Apple Swift Optionals Syntax Rethought

NOTE: This is pretty stream of consciousness stuff. I’m just throwing out ideas.

In the Swift language an optional is a variable that can have an unknown value.  Let’s start with that. I’m not happy with the syntax of dealing with optionals, not that they exist since they have a real purpose.

First, what are the ways in which a variable can become unknown?

• Programming errors, such as forgetting to initialize an optional before trying to use it,

• Code setting it to an unknown value due to:

  • Bad code/memory access
  • External inputs
  • A real life representation of an unknown value (such as an unknown age).

This last really represents the interesting case since it moves us from binary logic to trinary:

  • Yes
  • No
  • I do’t know

Trinary logic lets code deal with the real world in more realistic ways and is similar to NULL values in SQL that can be queried. But, that’s beside the point.

Now lets look at some simple Swift code dealing with optionals:

Screen Shot 2015-08-28 at 9.23.56 AM

This is ok and people like this but I find it feels clunky having to test for unknowns everywhere with the if let idiom when the runtime should be able to do this. There is a lot of inline “boilerplate” that interrupts the logic flow just to handle the exceptional case. Handling unknown optionals inline breaks up the intent of the code.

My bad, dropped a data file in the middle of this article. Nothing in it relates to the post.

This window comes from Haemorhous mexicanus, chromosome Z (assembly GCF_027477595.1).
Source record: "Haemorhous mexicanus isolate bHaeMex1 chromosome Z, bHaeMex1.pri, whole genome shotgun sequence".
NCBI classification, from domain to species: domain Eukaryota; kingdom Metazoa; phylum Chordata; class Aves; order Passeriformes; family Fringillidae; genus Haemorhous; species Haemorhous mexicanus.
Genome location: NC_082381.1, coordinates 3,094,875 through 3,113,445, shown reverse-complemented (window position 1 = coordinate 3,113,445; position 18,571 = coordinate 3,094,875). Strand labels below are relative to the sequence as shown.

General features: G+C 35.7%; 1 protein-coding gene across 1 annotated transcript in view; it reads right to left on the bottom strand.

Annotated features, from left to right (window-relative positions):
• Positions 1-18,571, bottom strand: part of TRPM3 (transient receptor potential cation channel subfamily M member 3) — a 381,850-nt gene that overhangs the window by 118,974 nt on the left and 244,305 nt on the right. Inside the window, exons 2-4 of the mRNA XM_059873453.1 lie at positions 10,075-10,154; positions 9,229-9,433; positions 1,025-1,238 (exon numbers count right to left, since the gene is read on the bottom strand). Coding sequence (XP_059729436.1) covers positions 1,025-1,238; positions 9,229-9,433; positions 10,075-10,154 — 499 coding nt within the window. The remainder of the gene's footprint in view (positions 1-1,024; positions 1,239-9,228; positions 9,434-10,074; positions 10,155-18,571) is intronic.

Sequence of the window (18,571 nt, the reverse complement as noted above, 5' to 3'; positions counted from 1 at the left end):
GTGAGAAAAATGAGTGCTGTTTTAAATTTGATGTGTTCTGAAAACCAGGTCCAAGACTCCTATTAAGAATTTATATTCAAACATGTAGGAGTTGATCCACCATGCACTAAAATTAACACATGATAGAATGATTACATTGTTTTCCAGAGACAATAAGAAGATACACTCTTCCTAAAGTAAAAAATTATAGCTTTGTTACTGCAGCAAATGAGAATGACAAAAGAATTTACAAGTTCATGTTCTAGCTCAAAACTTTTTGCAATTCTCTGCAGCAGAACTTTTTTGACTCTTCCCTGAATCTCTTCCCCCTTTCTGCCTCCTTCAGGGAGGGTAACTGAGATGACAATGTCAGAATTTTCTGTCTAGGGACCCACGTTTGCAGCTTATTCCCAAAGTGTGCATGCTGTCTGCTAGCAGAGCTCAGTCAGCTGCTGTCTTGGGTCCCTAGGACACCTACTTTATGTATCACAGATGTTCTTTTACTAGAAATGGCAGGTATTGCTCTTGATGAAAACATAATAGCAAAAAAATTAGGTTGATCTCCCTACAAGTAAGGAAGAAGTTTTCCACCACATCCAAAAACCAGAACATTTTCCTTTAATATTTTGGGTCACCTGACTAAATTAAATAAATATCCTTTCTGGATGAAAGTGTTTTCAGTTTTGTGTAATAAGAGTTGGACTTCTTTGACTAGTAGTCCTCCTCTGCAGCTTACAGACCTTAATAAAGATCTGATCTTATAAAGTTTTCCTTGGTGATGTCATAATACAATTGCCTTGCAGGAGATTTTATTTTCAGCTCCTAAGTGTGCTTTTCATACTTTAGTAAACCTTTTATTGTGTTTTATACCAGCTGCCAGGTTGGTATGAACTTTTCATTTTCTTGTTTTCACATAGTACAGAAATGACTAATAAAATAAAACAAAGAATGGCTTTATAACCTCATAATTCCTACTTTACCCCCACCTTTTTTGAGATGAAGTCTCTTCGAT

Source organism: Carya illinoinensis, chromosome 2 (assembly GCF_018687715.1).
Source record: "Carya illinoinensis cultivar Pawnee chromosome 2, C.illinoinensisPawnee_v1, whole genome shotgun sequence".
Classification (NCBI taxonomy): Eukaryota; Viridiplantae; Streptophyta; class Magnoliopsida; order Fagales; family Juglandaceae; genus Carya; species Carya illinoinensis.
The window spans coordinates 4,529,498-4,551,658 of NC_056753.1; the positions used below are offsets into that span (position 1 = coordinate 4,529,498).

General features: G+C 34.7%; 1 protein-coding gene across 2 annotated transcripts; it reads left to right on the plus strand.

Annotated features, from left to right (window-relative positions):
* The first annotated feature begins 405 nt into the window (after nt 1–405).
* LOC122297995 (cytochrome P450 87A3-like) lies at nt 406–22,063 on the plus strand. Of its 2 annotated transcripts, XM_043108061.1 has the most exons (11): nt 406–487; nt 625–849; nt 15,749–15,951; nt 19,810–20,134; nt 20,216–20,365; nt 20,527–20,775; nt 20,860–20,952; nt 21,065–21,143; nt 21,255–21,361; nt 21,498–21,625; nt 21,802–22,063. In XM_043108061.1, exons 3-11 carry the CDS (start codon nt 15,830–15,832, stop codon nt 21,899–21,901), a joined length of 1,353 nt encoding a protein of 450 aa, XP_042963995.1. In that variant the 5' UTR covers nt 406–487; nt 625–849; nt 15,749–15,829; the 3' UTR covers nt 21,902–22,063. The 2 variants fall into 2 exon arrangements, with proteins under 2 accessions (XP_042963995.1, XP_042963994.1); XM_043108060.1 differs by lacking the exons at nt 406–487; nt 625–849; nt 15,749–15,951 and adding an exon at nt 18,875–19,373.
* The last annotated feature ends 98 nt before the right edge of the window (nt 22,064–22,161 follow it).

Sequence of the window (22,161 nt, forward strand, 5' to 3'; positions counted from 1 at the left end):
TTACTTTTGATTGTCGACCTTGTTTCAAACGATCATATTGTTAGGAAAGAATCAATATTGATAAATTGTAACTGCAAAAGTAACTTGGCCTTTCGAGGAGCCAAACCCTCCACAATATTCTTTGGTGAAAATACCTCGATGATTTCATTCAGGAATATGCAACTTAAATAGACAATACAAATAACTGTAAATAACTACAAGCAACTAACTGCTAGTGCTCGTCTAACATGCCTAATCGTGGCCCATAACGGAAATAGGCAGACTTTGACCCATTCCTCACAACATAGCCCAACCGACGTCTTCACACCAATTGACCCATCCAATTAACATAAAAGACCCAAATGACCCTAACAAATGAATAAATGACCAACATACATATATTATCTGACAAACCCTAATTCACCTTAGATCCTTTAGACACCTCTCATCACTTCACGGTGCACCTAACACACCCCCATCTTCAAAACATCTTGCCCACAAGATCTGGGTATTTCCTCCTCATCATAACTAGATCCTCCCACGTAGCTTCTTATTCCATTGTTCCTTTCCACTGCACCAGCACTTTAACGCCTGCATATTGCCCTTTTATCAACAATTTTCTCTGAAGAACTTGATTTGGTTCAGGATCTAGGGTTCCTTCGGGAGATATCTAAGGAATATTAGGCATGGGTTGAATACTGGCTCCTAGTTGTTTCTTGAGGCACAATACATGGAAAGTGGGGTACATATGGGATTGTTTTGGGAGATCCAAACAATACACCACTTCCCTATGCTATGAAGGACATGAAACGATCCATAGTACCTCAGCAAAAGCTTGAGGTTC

What if we pulled handling unknown optionals into their own scope?  Let’s steal an idea from COBOL (yes!) and invent a new construct and call it wheneverUnknown.  wheneverUnknown would be invoked automatically by the runtime whenever [no pun intended] it detected an unknown value in an optional.  Think of this as try-catch routing except for unknowns and they are handled out of line from the main logic, which actually helps factor the code.

So what would the new code look like?  Here is a mockup.

Screen Shot 2015-08-28 at 9.21.39 AM

This, to me, seems more streamlined, simpler to “grok”, and is not inline.  A couple of things to note here.  The code after line 49 is only executed if the runtime encounters an unknown valued optional, so for all intents and purposes the logic ends at line 45.

The next thing to note is that we never handled the exception at line 45. This would be an example of forgetting to initialize an optional (bug) as opposed to the other two cases where we may not know the names.  How do we handle this bug? Let’s expand our wheneverUnknown  scope capabilities.  The wheneverUnknown examples in this function are scoped to the function.  Let’s do the same thing at the class level.

Screen Shot 2015-08-28 at 9.30.56 AM

Lines 33-36 is a similar wheneverUnknown that adds an any keyword which would trap any unhandled unknown and is class-scoped.  Actually, this could be moved into the function itself and would work similarly, but would be scoped to the function alone.